Vincent Safuto’s Weblog

Notes and observations

Steve Jobs turned things around for the U.S.

There’s a generation that was born after 1980 that has this idea that the 1970s was a wasteland when it came to innovation and excitement.

The trouble is, they’re mostly right.

But then there was this guy named Steve Jobs, and he created a big exception.

Today, I join many others in worrying. Sorry, but when I hear someone having pancreas issues, that’s a sign someone isn’t long for this world. Steve Jobs will go down in history as one of the great innovators of our era, and the thought that he might die young breaks my heart.

He really saved this country.

The majority of the Apollo moon missions went on in the early 1970s, but the Vietnam War and the June 1972 break-in at the Democratic headquarters at the Watergate were just the beginning of the disappointments in a decade that had begun with such high hopes.

I turned 10 in November 1970 and had a pretty decent middle-class upbringing, but even then things were not always that secure. Still, we had a nice house on 80th Street in Elmhurst (now Middle Village), Queens, N.Y., and I went to Newtown High School after graduating from Our Lady of Hope elementary school.

The thing about the 1970s, and especially the time after the Bicentennial, was that the nation was in “a malaise.” President Jimmy Carter symbolized the era, with talk of lowered thermostats, slow economy cars, shows like “Happy Days” on TV and lowered expectations. After the nightmare of President Richard Nixon’s Watergate mess, his resignation, President Gerald Ford, the infamous pardon of Nixon and the even-more-infamous WIN (Whip Inflation Now) buttons, I doubt the current generation of youths at University of Florida would be able to do more than fall to the ground in a fetal position and wail if they got into a time machine and emerged back then.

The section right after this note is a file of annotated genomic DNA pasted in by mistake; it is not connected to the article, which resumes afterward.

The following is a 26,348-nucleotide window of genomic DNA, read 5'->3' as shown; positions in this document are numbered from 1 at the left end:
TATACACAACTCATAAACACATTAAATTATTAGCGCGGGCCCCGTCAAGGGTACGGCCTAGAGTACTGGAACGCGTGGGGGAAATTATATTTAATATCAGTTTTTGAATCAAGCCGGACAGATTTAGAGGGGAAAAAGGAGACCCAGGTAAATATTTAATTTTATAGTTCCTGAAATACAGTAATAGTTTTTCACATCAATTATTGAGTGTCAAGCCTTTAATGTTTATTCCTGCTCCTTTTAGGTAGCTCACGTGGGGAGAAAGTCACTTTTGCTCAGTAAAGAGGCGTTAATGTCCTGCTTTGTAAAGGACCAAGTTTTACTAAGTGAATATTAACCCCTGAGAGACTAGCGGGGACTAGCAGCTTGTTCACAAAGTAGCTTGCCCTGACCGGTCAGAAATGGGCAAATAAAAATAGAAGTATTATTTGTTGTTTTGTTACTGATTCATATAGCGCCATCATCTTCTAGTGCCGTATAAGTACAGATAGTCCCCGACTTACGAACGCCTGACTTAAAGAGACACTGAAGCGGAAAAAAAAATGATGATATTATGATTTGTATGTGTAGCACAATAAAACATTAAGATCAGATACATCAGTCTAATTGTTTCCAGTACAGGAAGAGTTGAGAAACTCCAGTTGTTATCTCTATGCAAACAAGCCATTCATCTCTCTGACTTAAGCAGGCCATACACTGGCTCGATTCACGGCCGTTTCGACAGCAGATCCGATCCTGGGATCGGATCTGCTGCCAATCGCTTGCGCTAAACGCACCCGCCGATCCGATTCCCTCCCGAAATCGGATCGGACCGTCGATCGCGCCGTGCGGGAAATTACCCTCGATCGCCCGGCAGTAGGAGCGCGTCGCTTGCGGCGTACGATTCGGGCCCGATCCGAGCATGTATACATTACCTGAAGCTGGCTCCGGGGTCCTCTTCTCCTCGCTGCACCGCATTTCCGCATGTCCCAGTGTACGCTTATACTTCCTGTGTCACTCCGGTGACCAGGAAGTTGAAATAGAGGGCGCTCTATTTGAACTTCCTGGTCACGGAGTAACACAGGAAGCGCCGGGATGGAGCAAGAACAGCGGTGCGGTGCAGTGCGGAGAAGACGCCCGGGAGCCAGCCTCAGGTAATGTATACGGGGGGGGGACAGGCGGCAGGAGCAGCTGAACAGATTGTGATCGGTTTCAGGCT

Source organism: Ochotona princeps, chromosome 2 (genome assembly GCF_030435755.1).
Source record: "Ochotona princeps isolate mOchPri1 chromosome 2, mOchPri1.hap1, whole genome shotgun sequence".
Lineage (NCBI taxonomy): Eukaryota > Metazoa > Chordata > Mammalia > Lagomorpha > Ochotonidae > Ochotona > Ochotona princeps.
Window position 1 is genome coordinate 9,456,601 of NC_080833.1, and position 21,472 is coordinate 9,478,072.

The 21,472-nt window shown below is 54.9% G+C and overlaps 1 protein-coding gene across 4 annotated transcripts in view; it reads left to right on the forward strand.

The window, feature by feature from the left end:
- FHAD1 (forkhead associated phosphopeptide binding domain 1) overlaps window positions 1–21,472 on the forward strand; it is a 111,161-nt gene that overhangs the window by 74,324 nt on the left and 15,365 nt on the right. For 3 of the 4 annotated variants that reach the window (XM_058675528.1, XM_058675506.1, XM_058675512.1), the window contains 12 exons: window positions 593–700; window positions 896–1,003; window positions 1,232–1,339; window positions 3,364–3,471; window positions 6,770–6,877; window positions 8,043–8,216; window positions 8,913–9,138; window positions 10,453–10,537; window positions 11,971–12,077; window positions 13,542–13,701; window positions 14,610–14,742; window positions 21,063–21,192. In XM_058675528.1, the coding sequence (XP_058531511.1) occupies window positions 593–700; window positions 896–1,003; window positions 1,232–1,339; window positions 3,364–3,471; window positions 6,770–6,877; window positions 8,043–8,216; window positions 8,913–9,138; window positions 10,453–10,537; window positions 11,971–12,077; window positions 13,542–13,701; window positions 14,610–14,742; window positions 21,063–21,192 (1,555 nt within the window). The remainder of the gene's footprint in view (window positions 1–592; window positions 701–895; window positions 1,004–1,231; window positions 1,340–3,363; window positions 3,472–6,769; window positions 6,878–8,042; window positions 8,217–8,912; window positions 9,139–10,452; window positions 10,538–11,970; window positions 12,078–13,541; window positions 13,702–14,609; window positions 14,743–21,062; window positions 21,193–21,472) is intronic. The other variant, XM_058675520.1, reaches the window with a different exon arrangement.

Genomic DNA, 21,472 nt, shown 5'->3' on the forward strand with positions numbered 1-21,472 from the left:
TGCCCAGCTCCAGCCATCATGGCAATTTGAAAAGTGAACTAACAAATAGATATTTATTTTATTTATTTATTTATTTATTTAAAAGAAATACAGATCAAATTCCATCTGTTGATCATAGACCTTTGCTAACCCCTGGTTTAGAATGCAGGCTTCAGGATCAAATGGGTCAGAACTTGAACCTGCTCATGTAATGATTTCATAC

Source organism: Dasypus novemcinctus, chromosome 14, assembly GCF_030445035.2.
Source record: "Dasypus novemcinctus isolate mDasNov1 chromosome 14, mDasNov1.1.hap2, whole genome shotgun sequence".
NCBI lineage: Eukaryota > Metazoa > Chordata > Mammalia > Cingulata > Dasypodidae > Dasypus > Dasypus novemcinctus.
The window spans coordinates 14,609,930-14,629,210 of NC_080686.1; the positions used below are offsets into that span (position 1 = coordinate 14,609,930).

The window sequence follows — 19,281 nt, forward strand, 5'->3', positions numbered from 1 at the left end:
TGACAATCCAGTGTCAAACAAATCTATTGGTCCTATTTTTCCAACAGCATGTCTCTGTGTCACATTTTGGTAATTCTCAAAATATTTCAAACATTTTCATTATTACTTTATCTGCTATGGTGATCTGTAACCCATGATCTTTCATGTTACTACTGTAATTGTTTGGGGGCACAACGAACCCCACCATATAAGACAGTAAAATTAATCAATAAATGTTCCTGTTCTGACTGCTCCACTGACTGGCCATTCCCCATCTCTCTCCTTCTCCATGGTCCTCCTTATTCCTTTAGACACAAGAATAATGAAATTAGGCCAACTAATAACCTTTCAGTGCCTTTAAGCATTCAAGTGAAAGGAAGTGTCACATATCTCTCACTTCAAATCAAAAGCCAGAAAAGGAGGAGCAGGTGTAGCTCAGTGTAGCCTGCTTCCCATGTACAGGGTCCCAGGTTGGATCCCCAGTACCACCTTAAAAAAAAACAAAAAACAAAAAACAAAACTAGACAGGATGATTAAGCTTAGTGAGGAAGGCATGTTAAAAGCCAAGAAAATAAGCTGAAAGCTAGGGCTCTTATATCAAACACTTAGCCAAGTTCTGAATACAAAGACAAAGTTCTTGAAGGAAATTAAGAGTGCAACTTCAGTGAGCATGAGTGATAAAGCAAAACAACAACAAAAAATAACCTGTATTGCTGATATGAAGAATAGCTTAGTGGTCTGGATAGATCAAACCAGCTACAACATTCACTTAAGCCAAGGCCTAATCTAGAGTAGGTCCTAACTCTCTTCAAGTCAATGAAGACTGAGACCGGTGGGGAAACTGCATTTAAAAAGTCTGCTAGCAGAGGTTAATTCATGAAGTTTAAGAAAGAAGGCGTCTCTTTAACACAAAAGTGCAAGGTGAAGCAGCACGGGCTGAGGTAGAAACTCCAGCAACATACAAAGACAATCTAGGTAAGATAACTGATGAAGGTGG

Believe me, there were times back then when that seemed like a viable option for me.

And remember, there was no Internet, no cable TV (in New York, at least), no cellphones and nothing but ourselves and our good friends to sustain us. (And weed, but that’s another story.)

It was a golden age of rock music, though, and I was recently listening to XM Radio and heard “All Good People” by Yes, and was transported back. I found my “The Very Best of Yes” CD and ripped several songs onto my iPhone, taking walks and listening to those great tunes.

The right kind of Jobs program
When I think back to my teenage years, it’s always around 5:30 p.m. on a Tuesday or Wednesday on a gray mid-November day in New York City, and I’m walking home from the late session at high school. It’s cold, and it’s going to get colder as the fall wears on. The weekend is so far away, and it’s just more gray-ness. The holidays offer some hope, but then you pay for them in January, February and March, as the weather just gets even grayer.

It was rare to see the sun most days then, and one day a gym teacher announced that in response to some questions about that thing in the sky on one day when the clouds had parted, he was going to let us know that that thing in the sky was called the Sun.

I’d go home as the day turned into twilight and night, eat dinner and do homework or watch TV. It seemed like the gray life was my destiny.

If only I were somewhere else …

California dreamin’
If I had had my druthers, I would wish to have been raised in a place like California. Sure, Mickey Mouse was there, but there was a wonderland out there even more amazing: Silicon Valley.

I didn’t know much about Silicon Valley in the late 1970s, and had hardly heard of Steve Jobs, Steve Wozniak or a company called Apple. But from what I gather from the histories of the personal computer, amid all the malaise of the late 1970s and the Jimmy Carter years, there was no malaise in that part of California where Steve Jobs and his cohorts were creating a new industry.

Today, even I can hardly imagine life without a computer, but back then computers were in big businesses and offices, and did work. Sure, there was “Pong” and other things that hooked to your TV, but the idea that you’d do anything useful with a home computer was the stuff of Popular Mechanics magazine and science fiction.

We were told that in the future we’d have amazing gadgets, but no one told us they were being invented out there on the “left coast.”

The late 1970s was a time of astounding innovation and technical wizardry, and Steve Jobs was right in the middle of it all. He and Steve Wozniak brought to life the Apple I, the Apple II and then the Macintosh. Sure, it wasn’t all magic, and the story is that Jobs terrorized people, but he turned Apple from an also-ran in the computer industry back into the dominant player that it is today.

When they build the giant hall of fame for computing, Steve Jobs is going to be right up there with the greats.


August 31, 2011 - Posted by | Living in the modern age | , , , , , , , , , , ,

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